We run as one…on the world’s most famous race track!

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The Indy 500 Mini Marathon is a must-do event for any running enthusiast. With its flat and fast course, runners have the opportunity to complete a 2.5-mile lap around the historic Indianapolis Motor Speedway, home of the famed Indianapolis 500.

Love on the run: Family 5K

One of the most rewarding experiences is traveling to these races with family. On this day, I was lucky enough to have my wife, Carrie, and my parents not only cheer me on, but kick off the day running a 5K! Race mornings have a special kind of magic, and sharing them with loved ones makes the memories even more precious.

Left to Right: Mom, Dad, Carrie and Jason

Miles 1-5: Start your running engines

As my family embarked on their 5K, I stood at the start line, ready to tackle the 13.1 miles ahead. The atmosphere was electric, with the scent of racing smoke adding to the excitement. As the countdown began, I couldn’t help but feel a surge of adrenaline. The start line was a spectacle in itself, with energy radiating from the crowds and the racing smoke billowing overhead

Like a caged race car driver out of the starting gate, I ran down Washington Street, passing by the Indianapolis Zoo. The streets were lined with enthusiastic spectators, cheering on the massive crowd of over 30,000 participants from all walks of life. It was a true melting pot of runners, joggers, walkers, and wheelchair athletes, representing not just all 50 states, but also more than 15 countries from around the world.

The first few miles were fairly flat and fast, but a word to the wise; make sure you don’t over due it, because you don’t want your own “check engine” light coming on before you hit the Indy 500 track!

The water stations, aka pit areas, are impossible to miss and there are 10 of them throughout the half marathon.

As I navigated through mile three, transitioning off W. Michigan Ave, I was greeted by a plethora of entertainment that lined the course. Over 100 different entertainers, ranging from bands to jugglers, brought a vibrant atmosphere to the race. Among the various performers, one particularly memorable act stood out.

This robot was standing at a mere 10 feet high and was a hilarious lift at Mile 3

The next few miles seemed to pass in a blur, and before I knew it, I was turning off Main Street and there it was, the iconic Indianapolis Motor Speedway, often hailed as the ‘Greatest Spectacle in Racing.’

Miles 6 to 8.5 – A 2.5 mile lap around the Indianapolis Motor Speedway

Entering the tunnel and emerging onto the Indy 500 race track was a moment I’ll never forget. I’ve watched countless Indy 500 races and spent hours watching running videos of this very race on YouTube, but actually stepping onto the track was an experience beyond compare. The sense of history and excitement that permeated the air was palpable, and I couldn’t help but feel a sense of awe. Running on this hallowed track was truly a bucket list moment, and one that will stay with me forever.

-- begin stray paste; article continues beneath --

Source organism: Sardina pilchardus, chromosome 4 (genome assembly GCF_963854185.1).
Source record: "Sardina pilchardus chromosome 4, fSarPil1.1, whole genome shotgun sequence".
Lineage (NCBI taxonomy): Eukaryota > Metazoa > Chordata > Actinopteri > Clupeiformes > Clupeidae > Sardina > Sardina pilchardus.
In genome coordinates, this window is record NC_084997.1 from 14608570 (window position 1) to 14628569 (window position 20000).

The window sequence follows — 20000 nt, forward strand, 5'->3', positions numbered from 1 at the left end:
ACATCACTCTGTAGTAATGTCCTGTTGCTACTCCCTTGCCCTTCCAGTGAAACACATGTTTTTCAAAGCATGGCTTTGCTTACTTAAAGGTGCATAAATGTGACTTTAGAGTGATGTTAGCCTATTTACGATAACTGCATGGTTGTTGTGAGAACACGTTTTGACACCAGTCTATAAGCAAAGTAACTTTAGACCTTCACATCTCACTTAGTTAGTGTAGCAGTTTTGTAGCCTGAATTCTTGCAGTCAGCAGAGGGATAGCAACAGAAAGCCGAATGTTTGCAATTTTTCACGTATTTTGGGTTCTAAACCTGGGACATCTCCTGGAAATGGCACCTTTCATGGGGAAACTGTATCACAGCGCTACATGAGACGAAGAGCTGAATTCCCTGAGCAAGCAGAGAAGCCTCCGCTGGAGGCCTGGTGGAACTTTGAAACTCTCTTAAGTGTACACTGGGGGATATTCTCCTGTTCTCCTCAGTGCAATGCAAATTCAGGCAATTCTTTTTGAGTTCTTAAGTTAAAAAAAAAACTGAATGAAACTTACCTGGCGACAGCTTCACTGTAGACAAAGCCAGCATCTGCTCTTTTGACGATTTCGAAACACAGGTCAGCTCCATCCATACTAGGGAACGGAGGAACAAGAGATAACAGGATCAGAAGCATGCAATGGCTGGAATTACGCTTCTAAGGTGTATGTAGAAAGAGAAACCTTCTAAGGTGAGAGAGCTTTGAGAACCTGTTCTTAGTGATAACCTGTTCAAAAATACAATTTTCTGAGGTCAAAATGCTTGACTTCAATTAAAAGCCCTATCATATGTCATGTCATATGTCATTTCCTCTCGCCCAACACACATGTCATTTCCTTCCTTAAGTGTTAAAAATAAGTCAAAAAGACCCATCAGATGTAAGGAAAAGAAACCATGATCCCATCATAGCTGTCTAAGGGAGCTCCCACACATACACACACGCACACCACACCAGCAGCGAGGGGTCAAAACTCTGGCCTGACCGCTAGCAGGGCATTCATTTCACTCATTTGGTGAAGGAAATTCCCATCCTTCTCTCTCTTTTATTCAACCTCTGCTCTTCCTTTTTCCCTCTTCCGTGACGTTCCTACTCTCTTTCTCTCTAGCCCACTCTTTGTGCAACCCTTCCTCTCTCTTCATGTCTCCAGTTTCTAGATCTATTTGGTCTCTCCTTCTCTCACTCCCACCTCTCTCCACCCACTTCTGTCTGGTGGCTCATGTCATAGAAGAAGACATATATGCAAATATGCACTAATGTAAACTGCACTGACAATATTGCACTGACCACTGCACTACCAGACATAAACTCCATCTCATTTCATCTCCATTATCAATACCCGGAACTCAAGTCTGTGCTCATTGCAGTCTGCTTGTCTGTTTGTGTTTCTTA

The first half mile at on the historic Indy 500 track

As I reached Mile 7 of the Indianapolis Motor Speedway, the grandstands stood silent and imposing, bearing the proud declaration, “The Racing Capitol of the World.”

Rounding the bend at Mile 7
Run4Papa in the top poll position

Ahead, the start/finish line brickyard loomed in the distance, a powerful symbol of the Speedway’s illustrious past and promising future.

The now-iconic tradition of “kissing the bricks” at the Indianapolis Motor Speedway was born out of a moment of reverence and celebration. After winning the 1996 Brickyard 400, NASCAR champion Dale Jarrett and his crew chief, Todd Parrott, made a poignant gesture. They walked hand in hand to the start-finish line, knelt down, and kissed the Yard of Bricks. This simple act of homage has since become a beloved tradition, symbolizing respect for the Speedway’s storied past. Thus, has become a cherished tradition embraced by drivers, fans, and now, runners alike.

A 36-inch strip of the original bricks was kept intact at the start/finish line, where it remains today as the fabled Yard of Bricks.

With just over half a mile to go, I flew by Pit Row making my way (slightly off course) to the top of one of the corner turns on the oval. The incline of the corner turn loomed ahead, reportedly set at 12 degrees, though in my exhausted state, it seemed steeper. After extending my run about 30 extra steps up and down the oval corner, I completed the 2.5-mile run on the hard asphalt.

Miles 8.5 – 13.1: Eyeing a checkered flag finish line

The next 4.5 miles took me on a loop through the neighborhoods of Indy, the city waking up around me. The straight path on 10th street was a welcome respite, with bands playing music that lifted my spirits and kept my pace steady. The oval had taken more out of my body that I anticipated but it was well worth the trade-off!

Eyeing the finish line in the distance and appreciating the opportunity to raise awareness for dementia research in state #32

As I ran down the homestretch, the anticipation of seeing my wife and parents at the finish line fueled me. Their unwavering support for this cause and the pure joy of celebrating together continue to create memories that will last a lifetime.

We ran as one. 4 finishers, 4 medals, 4 smiles, and over $4,000+ raised for dementia research

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